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Has Rane shut all doors on himself?

mumbai Updated: Sep 26, 2017 12:16 IST
Sujata Anandan
Former Maharashtra chief minister Narayan Rane

Former Maharashtra chief minister Narayan Rane(HT File)

I was much amused by Narayan Rane’s rantings against Maharashtra Congress chief Ashok Chavan as he quit the party to not yet join the BJP (which seems to have left him stranded). Rane’s choices were always limited but it is rather rich of a man who lost three elections (one on behalf of his son, two of his own) from both his home turfs to describe Chavan, the singular leader who kept the Congress’s nose above water in 2014, as a man without base or support in his own constituency of Nanded.

The Congress has been doing consistently well in Chavan’s home constituency in a series of elections while Rane has been mostly losing – his own seats as well as that of others for whom he may have campaigned.

But it is quite obvious from his statements that he is angry that the party did not fulfil its promise to him when he quit the Shiv Sena and joined the Congress in 2005. Now what was this promise? We have it only from Rane –with no one else in the Congress confirming that he was told he would soon be made chief minister of Maharashtra. Mohan Prakash, the AICC general secretary in charge of Maharashtra, has flatly stated he was not in charge when Rane joined the Congress and cannot be responsible for the promises other leaders may have made but not kept.

However, easy as it was for Rane to compel Bal Thackeray to displace Manohar Joshi and make him chief minister in 1999 in his stead, such jobs are not to be easily had in the Congress. Firstly, you have to be a winner and Rane clearly is not - a fact obvious from the time the party handed him a bulk of tickets for the Brihanmumbai Municipal Corporation (BMC) elections in 2007 and he lost all but two. And while even Mrs Indira Gandhi lost her own election, post-Emergency, it needs more than aggression and resources in the party for a comeback. Persuasion, a charm offensive with voters and humility in defeat are what is needed to overcome setbacks (which Mrs Gandhi had aplenty), not finger wagging at voters and hurling abuses at party leaders as Rane had done at Sonia Gandhi when he was passed over for the job of chief minister in 2008 in favour of Ashok Chavan. Yet, he was one of the few leaders who were swiftly forgiven and rehabilitated in record time - even Sharad Pawar had not been as fortunate vis-a-vis Mrs Gandhi and Rajiv Gandhi.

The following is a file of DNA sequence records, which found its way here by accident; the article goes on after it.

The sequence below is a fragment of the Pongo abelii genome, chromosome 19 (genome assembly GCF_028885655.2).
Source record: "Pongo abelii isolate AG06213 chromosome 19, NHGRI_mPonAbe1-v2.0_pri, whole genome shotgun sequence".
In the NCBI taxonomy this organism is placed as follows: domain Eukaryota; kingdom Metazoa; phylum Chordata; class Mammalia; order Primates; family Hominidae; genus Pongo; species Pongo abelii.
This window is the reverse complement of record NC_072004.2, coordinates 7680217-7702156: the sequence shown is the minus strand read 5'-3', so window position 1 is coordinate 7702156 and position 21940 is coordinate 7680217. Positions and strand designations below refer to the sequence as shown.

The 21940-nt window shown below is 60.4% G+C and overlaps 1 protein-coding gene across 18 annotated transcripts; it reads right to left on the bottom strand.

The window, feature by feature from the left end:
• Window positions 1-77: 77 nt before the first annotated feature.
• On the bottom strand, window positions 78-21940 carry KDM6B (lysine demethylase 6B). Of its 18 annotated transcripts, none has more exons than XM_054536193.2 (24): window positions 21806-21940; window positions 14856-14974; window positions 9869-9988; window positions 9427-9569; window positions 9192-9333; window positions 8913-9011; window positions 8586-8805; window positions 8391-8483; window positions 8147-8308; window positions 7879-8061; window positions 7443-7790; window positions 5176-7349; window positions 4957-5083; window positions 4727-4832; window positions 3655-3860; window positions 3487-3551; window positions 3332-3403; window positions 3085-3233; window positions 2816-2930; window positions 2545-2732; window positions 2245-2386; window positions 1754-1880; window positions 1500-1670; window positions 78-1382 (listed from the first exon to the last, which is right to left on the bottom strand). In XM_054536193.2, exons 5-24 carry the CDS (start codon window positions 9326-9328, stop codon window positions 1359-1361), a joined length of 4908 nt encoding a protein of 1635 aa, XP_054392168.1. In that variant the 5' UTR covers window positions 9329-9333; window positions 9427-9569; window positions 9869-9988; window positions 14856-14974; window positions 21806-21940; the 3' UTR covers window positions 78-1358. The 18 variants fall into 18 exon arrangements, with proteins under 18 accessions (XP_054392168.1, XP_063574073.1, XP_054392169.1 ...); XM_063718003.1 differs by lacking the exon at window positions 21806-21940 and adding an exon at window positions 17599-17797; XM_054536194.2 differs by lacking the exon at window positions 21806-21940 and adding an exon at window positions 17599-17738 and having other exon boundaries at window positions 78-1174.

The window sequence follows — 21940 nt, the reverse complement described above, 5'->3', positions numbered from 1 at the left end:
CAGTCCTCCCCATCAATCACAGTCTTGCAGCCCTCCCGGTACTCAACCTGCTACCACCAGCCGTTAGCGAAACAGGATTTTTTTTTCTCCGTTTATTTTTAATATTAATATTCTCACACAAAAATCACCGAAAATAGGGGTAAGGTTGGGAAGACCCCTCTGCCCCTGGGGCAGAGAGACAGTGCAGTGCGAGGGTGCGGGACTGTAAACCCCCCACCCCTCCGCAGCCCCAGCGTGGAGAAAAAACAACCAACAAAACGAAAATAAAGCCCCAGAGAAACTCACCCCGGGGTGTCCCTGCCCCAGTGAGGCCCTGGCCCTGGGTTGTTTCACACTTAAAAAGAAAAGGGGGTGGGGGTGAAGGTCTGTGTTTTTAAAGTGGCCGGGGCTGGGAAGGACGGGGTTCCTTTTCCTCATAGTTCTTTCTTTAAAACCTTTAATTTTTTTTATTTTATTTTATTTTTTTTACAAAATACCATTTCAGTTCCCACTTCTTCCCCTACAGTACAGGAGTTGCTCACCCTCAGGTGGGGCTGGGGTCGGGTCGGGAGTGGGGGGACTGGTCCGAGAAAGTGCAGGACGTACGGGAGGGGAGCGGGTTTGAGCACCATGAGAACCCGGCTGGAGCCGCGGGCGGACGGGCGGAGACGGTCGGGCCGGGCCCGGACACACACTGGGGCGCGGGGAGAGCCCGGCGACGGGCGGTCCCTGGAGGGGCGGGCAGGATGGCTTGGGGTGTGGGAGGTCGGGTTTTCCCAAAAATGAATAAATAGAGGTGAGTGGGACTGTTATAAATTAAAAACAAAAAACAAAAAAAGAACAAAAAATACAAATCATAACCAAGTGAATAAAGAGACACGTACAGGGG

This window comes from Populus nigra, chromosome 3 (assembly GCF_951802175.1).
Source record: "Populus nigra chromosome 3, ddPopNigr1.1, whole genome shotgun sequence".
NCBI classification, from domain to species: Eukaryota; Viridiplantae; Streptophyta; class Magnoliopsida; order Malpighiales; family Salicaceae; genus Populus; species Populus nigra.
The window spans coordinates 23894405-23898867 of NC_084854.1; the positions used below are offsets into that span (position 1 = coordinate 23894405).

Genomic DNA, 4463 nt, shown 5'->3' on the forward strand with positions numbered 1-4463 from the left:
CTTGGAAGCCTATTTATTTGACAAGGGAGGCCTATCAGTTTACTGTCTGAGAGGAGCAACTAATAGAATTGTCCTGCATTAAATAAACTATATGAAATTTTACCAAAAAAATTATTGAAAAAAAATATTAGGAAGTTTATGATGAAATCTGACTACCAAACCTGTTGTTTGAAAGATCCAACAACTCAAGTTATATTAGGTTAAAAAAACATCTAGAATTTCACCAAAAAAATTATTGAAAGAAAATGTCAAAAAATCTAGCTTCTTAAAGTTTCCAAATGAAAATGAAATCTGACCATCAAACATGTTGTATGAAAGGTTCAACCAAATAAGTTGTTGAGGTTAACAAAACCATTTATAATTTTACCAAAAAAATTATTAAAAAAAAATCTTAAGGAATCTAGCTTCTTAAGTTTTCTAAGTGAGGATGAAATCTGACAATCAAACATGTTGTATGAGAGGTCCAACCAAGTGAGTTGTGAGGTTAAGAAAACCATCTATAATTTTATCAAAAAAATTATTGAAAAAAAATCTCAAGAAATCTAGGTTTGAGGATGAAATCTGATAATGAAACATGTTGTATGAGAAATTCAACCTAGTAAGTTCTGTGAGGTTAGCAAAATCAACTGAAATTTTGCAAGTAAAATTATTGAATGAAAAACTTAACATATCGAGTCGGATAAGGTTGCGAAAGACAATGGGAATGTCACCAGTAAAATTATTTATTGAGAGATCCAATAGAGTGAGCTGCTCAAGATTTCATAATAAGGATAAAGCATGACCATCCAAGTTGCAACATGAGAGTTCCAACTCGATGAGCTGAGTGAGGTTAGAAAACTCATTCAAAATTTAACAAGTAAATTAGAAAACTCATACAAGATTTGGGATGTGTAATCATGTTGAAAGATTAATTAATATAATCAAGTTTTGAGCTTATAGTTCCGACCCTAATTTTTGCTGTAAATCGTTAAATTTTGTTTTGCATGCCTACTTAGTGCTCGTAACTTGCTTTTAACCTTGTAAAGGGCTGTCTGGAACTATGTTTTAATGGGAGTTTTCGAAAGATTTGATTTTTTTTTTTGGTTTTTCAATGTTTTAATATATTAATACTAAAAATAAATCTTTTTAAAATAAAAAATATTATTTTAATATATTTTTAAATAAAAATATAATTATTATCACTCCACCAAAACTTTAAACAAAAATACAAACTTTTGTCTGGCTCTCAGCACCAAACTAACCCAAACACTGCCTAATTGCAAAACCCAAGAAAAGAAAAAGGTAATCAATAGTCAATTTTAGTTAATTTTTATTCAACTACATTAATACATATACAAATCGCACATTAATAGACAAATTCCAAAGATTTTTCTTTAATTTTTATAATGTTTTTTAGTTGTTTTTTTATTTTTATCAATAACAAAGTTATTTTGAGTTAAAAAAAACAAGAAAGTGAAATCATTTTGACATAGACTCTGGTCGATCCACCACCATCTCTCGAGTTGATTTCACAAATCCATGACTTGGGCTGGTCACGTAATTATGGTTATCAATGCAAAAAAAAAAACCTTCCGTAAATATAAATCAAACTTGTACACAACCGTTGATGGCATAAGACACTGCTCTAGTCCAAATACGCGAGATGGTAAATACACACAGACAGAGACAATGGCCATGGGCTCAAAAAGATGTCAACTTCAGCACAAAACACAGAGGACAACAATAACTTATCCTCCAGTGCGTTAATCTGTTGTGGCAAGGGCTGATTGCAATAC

And if Rane is wondering why Chavan is more important to the party than him, he only has to look at Rahul Gandhi who, despite being on top of the party hierarchy by virtue of his birth, is still not insulated against successive defeats – only, being who he is, it might take a lot longer for party men to displace him from his pre-eminent position (if he does not start winning soon).

Whatever the Congress’s faults and backroom machinations, it is a party that demands a show of humility and deference at all levels of its hierarchy (some may label it as servility) and is put off by the kind of abrasive aggression on display by Rane. Moreover, ability to fund party activities alone – unlike in the Shiv Sena – secures no Congressman anything as many party stalwarts have discovered to their detriment.

If Rane was taken in by the assurances of state leaders in 2005 that he would soon be made chief minister, I can only say he had erred in understanding the Congress culture and its instinct for political expediency. Bal Thackeray may have been a man of his word but many Congress leaders are not – Pawar being the best example of promises being made only to be broken to suit the changed circumstances.

If a dozen years in the Congress have not taught Rane anything about the party and the patience needed to reach one’s goals, he might as well seek greener pastures. But I wonder where he might go now. He wanted to be chief minister in the Congress. It is unlikely the BJP will make him one. The NCP has many potential CMs waiting in the wings for years. And the Shiv Sena’s doors are closed forever. At least with the Congress he stood a chance - eventually.